Merlyn Holkar, Research Officer, Money and Mental Health
Regulators and mental health: our joint breakfast roundtable
Mental health problems can make it harder to choose, use and pay for essential services, which can lead to financial difficulties or aggravate mental health problems. Individual firms have a role to play to make this easier – but sometimes things need to be changed across an industry. That’s where the regulators come in.
Yesterday morning we partnered with the UK Regulators Network (UKRN) to host a high-level roundtable meeting with the regulators who set the rules for your bank, water company and energy and telecoms providers. The event aimed to increase understanding and awareness of mental health problems, and to explore how the experience of customers with mental health problems can be improved. We shared new insights from our Research Community, outlining some of the main problems that people with mental health problems face when accessing essential services, and discussed what the regulators could do to help.
You can read a blog on the new research here.
We’re grateful to Dermot Nolan, Chair of UKRN and CEO of Ofgem, the energy regulator, for chairing our discussion, and to speakers from the Financial Conduct Authority, the Legal Services Board and the Essential Service Access Network for talking us through their existing work on vulnerable consumers, and how this relates to mental health, as well as sharing personal experiences of mental health problems.
Common problems, common answers?
As attendees reflected on their respective sectors, it became clear that many of the issues that consumers with mental health problems face are common across essential services. The person is the same, whether they’re dealing with a gas company or a broadband provider, and to some extent they’ll have the same struggles and difficulties, regardless of the provider involved, or the regulator that they sit under. There was some enthusiasm for developing common standards across essential services, so that people with mental health problems might expect a certain level of treatment and support, and that providers don’t take wildly different approaches to this support, which could be confusing.
Several attendees also impressed the importance of building upon good work that has already been done. This would mean first understanding the current performance of companies in each industry and then sharing best practice examples to encourage improved service provision by other companies. It was also acknowledged that there are lessons to be learnt from across sectors, and that greater collaboration between regulators could help to raise the overall standard of services for customers with mental health problems.
The UKRN, as the body that brings together regulators to tackle cross-sector issues, could provide a helpful platform for this sort of collaboration.
The problem of disclosure
Essential service providers have improved their treatment of vulnerable customers in recent years, but it seems that many people with mental health problems are missing out on the additional support and guidance that is now available. Our research shows that people are often reluctant or unable to disclose information about their health problems, for reasons including stigma and a lack of apparent incentive, or difficulties using the telephone, which is often the only way to contact a provider. In practice, this means that most people with mental health problems don’t tell their essential service providers, and as a result aren’t offered much needed support.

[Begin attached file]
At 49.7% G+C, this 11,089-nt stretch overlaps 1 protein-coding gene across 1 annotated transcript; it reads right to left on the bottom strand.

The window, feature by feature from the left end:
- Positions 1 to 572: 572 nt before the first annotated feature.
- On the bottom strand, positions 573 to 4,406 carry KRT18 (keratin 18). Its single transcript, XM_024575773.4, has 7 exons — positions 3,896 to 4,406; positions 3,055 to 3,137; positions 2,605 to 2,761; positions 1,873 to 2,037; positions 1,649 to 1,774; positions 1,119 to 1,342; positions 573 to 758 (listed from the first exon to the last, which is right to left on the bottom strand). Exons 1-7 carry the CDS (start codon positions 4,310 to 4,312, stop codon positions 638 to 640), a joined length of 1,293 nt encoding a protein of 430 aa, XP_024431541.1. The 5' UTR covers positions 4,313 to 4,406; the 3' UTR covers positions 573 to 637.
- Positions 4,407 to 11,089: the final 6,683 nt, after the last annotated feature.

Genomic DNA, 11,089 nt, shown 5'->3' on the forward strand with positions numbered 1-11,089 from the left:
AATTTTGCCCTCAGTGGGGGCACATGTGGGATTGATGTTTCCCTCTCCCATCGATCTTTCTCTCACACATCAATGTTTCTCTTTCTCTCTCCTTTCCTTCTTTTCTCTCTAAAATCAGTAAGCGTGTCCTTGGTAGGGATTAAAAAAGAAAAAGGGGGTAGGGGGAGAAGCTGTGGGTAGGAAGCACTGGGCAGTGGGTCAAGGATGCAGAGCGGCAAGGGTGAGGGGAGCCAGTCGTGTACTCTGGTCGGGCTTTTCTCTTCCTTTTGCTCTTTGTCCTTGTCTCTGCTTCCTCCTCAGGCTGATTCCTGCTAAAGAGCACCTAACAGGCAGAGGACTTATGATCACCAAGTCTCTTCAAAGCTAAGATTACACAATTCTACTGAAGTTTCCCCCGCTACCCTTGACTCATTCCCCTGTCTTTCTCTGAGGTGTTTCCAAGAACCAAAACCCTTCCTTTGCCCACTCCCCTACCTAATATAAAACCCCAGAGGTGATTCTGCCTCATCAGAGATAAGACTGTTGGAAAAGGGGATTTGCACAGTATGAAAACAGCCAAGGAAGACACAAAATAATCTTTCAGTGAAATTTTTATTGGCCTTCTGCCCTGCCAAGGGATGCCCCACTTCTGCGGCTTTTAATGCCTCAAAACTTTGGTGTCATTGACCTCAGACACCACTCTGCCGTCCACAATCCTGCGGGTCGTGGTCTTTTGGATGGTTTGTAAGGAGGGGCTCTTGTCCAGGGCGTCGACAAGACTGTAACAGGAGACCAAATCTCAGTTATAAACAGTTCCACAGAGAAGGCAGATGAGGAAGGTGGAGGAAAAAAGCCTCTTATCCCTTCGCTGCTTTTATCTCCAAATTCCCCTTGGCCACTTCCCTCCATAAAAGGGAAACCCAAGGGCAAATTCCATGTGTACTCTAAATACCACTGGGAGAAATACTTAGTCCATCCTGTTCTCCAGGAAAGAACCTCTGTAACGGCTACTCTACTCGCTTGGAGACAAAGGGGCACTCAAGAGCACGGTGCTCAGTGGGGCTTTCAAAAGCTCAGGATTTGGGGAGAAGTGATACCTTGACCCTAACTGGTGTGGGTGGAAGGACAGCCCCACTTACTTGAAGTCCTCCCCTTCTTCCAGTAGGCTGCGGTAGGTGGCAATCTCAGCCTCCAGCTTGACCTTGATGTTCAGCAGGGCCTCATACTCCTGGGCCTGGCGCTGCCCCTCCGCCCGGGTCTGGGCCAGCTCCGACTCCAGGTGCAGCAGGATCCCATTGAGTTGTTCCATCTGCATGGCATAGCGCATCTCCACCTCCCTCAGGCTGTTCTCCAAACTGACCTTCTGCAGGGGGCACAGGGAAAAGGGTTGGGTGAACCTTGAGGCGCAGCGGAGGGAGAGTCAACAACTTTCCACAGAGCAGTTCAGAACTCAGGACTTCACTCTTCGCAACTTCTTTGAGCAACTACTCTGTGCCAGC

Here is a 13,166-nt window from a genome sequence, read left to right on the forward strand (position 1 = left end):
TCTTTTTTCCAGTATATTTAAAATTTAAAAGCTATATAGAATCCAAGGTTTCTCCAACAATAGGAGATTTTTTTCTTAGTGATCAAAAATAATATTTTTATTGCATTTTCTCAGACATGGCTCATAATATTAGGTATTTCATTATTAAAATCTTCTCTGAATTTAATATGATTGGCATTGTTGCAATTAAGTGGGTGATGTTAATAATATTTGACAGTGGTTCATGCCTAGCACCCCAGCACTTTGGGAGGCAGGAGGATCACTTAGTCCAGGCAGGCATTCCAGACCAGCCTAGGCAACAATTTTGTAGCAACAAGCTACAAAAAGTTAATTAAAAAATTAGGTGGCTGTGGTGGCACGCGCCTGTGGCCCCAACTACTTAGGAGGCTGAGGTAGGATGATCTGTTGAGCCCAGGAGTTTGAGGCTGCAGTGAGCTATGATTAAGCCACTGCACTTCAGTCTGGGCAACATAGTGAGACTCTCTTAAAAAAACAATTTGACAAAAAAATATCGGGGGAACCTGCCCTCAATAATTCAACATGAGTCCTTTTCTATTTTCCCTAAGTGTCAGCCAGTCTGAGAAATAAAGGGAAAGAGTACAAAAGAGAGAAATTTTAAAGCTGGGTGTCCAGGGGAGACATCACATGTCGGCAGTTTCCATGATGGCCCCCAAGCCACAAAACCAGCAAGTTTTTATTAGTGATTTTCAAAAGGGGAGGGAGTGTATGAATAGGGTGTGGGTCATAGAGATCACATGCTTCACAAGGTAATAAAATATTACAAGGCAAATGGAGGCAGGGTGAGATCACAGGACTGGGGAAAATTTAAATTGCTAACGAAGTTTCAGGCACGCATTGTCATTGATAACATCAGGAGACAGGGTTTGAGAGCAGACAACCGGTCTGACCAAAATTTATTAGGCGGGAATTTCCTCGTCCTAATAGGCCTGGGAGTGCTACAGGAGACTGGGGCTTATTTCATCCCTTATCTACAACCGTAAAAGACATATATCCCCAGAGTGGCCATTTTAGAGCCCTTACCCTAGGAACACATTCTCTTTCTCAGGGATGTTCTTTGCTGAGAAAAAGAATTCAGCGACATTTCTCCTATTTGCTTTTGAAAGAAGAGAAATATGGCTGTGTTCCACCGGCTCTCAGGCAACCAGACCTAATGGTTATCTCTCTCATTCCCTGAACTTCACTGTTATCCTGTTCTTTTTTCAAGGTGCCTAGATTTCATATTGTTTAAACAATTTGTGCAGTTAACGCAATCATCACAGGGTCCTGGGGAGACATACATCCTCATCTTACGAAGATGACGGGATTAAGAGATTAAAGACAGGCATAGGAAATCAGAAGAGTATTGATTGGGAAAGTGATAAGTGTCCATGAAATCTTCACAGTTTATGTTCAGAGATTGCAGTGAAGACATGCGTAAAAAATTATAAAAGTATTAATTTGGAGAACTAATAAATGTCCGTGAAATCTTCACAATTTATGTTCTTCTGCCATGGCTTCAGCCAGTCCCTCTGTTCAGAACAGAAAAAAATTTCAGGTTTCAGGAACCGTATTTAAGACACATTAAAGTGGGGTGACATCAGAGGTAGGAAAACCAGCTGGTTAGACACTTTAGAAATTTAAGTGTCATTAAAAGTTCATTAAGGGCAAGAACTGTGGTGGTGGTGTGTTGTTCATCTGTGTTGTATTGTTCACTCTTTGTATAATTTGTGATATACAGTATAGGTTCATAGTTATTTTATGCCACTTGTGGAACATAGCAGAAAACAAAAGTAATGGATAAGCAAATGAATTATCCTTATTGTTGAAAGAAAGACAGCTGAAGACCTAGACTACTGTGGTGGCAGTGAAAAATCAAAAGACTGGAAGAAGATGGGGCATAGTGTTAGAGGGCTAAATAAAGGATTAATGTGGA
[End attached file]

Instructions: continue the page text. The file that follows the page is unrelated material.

Attendees clearly recognised this disclosure problem as a major obstacle to supporting consumers with mental health problems, and were understanding of the emotional and psychological impact of opening up to a stranger in a call centre and talking about mental health. There seemed to be a real appetite for making the process of disclosure easier to engage with, and more user friendly, so that more consumers with mental health problems access support, at less of a personal cost.
This is surely welcome intent, but raises a further challenge. How can we support those consumers who might never feel comfortable disclosing information about their mental health problems? We think that there is opportunity for regulators to share their current approaches and learn from one another. In the energy sector, Ofgem’s “vulnerability principle” is one approach to this dilemma. The principle takes the onus off the consumer, requiring providers to proactively identify customers who might need support, rather than reactively waiting for a disclosure. We’re keen to see how effective this principled approach is in practice.
Here at Money and Mental Health, we’ll continue to produce guidance for essential service providers, to help them to understand and better support their customers with mental health problems. We also hope to continue working with regulators to build common principles across these vital industries. In the coming months we’ll be reflecting further on yesterday’s discussion and developing our ideas about the role of regulation in breaking the links between money and mental health problems.